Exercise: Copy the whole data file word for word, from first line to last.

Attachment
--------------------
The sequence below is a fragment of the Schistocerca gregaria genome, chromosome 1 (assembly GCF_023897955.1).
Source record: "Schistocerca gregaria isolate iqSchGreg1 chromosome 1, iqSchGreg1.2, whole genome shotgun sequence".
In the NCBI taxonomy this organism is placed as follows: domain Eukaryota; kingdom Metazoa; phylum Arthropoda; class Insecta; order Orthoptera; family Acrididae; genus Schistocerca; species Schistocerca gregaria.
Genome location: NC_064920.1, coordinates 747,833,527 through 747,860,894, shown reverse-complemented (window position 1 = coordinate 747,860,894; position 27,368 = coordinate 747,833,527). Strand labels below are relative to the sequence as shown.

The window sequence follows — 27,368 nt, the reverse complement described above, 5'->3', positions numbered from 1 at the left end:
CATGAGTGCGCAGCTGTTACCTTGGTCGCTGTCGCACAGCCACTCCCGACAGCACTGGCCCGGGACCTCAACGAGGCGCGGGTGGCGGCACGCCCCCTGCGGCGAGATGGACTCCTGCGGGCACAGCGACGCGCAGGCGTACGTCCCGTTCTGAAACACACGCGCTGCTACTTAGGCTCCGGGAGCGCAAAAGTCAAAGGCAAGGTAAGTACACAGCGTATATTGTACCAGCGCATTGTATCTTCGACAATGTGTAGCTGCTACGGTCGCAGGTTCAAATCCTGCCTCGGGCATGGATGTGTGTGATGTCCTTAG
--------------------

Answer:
The sequence below is a fragment of the Schistocerca gregaria genome, chromosome 1 (assembly GCF_023897955.1).
Source record: "Schistocerca gregaria isolate iqSchGreg1 chromosome 1, iqSchGreg1.2, whole genome shotgun sequence".
In the NCBI taxonomy this organism is placed as follows: domain Eukaryota; kingdom Metazoa; phylum Arthropoda; class Insecta; order Orthoptera; family Acrididae; genus Schistocerca; species Schistocerca gregaria.
Genome location: NC_064920.1, coordinates 747,833,527 through 747,860,894, shown reverse-complemented (window position 1 = coordinate 747,860,894; position 27,368 = coordinate 747,833,527). Strand labels below are relative to the sequence as shown.

The window sequence follows — 27,368 nt, the reverse complement described above, 5'->3', positions numbered from 1 at the left end:
CATGAGTGCGCAGCTGTTACCTTGGTCGCTGTCGCACAGCCACTCCCGACAGCACTGGCCCGGGACCTCAACGAGGCGCGGGTGGCGGCACGCCCCCTGCGGCGAGATGGACTCCTGCGGGCACAGCGACGCGCAGGCGTACGTCCCGTTCTGAAACACACGCGCTGCTACTTAGGCTCCGGGAGCGCAAAAGTCAAAGGCAAGGTAAGTACACAGCGTATATTGTACCAGCGCATTGTATCTTCGACAATGTGTAGCTGCTACGGTCGCAGGTTCAAATCCTGCCTCGGGCATGGATGTGTGTGATGTCCTTAG